The medical device sector is comprised of a host of small and large market capitalization companies developing, manufacturing and marketing devices to help improve our quality of life while making big money doing such. The United States leads the world with more than half of the world's leading medical device companies based here. Reportedly, thirty-two of the 46 medical technology companies with more than $1 billion in annual revenue are based in the U.S. With regard to sales, the global market for medical devices garners roughly $350 billion in revenue with the U.S. responsible for roughly 40% of that value. The numbers are staggering with much money at stake for publicly traded medical companies to compete for. With the U.S. spending a larger percentage of its gross domestic product (GDP) and more per capita on healthcare than any other market, it is the largest healthcare market and is projected to remain so for at least another decade. With these numbers in mind, I wish to present two novel medical device companies for investment consideration. Both companies are attempting to address virtually unmet indications with large upside possible for their respective valuations if the technologies validate themselves in the coming weeks ahead. The summaries below are not a complete review of each company's product line, but is rather intended to be the beginning of investor due diligence with much additional research advised for the candidates before opening any investment positions.
Organovo Holdings (ONVO.PK) is possibly a preview to the future of medical research and organ generation. The company is still in the development stage, but it has a compelling mixture of 3D printing technology and biotechnology that is beginning to give the company much deserved attention. In what almost seems like science fiction, Organovo's technology is termed "bioprinting" and is just as the name implies. Using its Organovo NovoGen Bioprinter, the company constructs (prints) a three-dimensional replica of organs utilizing human cells without the use of polymers or other artificial scaffolding materials. The final product as constructed is very similar to natural tissue because it is 100% tissue comprised of representative cell types with no artificial material to contend with to help it function or maintain its shape. The implications of the platform are far-reaching with the company choosing to initially develop the technology for therapeutics and medical research. According to the company, the replicated tissue has "tissue-like density with highly organized cellular features, such as intercellular tight junctions and microvascular networks."
Organovo's NovoGene Bioprinter-generated organs for therapeutic purposes comes to mind for investors and the casual reader - organ transplants and repairs. The first step in the process involves obtaining the "ink" required to print out the organ. This "ink" is comprised of tissue cells that normally make up the final product. For example, if a liver is the targeted product, then liver cells are obtained from donor livers, biopsy waste, or surgical waste or are even lab-generated via stem cells. The Bioprinter's software is then programmed with the 3D image (size and xyz coordinates) and then instructed to print the organ. Once in the form of the intended organs, the cells then do just what they were intended to do naturally - coalesce, communicate with each other and then function. In what seems like a scientific journal from the future, Organovo recently announced that it had successfully assembled a human liver from human liver cells and that the liver tissue "functions like livers inside human bodies." Although Organovo's Chief Technology Officer Sharon Presnell admitted that the technology is still a bit distant from being transplanted into human recipients, she noted that the challenge is certainly not insurmountable.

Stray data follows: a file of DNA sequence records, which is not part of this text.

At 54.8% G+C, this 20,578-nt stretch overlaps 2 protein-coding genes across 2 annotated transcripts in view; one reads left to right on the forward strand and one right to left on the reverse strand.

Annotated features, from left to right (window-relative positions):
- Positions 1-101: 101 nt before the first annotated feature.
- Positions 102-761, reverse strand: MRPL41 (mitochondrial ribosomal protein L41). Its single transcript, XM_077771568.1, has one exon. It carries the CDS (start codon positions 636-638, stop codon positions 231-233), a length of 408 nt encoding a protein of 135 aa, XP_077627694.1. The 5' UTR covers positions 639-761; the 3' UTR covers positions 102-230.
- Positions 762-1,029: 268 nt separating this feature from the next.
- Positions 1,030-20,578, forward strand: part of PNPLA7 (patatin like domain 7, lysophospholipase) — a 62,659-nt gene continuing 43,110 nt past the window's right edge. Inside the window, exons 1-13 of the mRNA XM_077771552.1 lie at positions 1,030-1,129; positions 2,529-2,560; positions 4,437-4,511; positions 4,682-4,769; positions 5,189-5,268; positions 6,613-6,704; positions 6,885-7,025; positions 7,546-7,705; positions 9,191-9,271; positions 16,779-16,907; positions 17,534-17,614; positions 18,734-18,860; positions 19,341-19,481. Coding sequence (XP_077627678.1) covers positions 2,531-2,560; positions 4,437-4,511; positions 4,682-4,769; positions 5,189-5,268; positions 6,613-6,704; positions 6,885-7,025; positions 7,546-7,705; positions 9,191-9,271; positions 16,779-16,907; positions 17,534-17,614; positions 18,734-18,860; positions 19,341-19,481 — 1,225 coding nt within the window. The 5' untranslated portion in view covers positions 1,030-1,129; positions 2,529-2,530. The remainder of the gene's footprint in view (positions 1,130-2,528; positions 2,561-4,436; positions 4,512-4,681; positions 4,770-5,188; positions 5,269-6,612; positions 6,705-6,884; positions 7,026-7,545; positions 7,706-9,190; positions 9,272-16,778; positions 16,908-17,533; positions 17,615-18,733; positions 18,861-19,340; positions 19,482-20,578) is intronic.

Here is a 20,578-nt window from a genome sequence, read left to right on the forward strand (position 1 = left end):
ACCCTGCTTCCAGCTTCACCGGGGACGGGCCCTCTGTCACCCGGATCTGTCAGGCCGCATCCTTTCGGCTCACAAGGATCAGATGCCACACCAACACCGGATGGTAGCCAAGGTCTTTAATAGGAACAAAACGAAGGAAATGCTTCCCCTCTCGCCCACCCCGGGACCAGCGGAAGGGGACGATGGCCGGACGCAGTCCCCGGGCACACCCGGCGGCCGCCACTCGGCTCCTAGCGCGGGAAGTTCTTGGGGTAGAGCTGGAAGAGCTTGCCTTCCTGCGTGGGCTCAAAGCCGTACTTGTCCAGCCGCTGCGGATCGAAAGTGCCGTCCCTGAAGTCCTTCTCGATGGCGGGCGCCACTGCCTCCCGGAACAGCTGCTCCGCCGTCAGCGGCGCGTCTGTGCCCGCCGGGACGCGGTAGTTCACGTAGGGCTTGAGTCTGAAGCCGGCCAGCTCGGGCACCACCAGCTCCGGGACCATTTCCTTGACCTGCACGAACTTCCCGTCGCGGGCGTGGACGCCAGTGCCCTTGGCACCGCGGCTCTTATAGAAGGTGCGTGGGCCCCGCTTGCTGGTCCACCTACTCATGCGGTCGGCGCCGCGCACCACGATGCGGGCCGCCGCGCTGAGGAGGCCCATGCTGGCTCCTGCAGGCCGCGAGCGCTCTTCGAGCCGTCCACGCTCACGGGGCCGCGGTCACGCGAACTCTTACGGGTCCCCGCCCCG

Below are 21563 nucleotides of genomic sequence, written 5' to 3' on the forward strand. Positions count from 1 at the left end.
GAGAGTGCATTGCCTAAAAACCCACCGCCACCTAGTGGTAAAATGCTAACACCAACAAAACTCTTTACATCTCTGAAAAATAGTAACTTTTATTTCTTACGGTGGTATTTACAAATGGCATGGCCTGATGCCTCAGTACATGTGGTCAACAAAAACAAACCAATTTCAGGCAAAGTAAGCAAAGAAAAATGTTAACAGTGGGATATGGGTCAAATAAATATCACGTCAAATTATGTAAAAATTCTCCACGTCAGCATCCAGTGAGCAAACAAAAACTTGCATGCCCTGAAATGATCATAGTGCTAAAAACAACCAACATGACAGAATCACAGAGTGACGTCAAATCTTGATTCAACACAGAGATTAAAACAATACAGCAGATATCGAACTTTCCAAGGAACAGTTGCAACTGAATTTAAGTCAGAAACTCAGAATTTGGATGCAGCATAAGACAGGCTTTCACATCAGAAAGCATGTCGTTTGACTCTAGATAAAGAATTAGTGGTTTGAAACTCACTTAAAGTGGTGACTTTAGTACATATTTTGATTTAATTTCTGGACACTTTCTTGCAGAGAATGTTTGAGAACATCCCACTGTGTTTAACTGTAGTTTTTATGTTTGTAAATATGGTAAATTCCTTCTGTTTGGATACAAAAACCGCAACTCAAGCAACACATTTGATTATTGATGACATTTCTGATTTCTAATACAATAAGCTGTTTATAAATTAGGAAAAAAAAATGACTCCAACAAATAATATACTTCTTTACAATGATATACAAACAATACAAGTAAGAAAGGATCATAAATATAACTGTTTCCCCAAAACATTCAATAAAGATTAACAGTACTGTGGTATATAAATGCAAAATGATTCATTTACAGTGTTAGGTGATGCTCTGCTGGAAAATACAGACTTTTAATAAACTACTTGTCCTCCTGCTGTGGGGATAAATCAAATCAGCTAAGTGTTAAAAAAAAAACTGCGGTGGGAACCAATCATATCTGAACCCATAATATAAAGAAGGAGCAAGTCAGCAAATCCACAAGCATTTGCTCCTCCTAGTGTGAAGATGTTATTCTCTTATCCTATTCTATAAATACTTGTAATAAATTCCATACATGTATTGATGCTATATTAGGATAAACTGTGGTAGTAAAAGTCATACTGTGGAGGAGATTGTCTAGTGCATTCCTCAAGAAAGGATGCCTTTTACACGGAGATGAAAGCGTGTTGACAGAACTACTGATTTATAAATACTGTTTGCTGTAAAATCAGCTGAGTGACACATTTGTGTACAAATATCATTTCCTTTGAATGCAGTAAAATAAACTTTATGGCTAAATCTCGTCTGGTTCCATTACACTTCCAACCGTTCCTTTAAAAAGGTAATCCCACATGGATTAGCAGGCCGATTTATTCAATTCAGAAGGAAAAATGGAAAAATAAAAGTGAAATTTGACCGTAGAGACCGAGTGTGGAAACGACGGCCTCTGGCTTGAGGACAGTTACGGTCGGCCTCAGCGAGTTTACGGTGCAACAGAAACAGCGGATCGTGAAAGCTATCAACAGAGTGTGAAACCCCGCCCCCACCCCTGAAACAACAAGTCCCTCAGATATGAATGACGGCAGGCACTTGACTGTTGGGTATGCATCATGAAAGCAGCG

The press release did mention something else of more immediate interest for investors and healthcare professionals. Alluding to a more near-term application of the company's technology, the announcement noted that the company plans on marketing the 3D-printed tissue to researchers as early as in 2014. It appears that implantation of the manufactured organs in human bodies is still in the future after the technology is more fully developed and perfected. However, the company is nearing the level of confidence in the tissue to sell it to healthcare researchers. This customer base would use it for experimental purposes in grafts or for testing early-stage drugs to ascertain early efficacy and safety profiles. This use would serve to eliminate unacceptable therapies before progressing to the expensive and laborious clinical trials. Although such "in vivo" tests are fairly common, the 3D generated ones offer a bit more realism with a more representative matrix to work with than simple 2D tissue or in vitro animal testing. I believe that successful implementation of this technology with it being used on a larger scale to screen efficacy of several drugs at a time for their effects on the 3D generated tissue could quickly garner additional investor and even large pharmaceutical company interest in the very near future.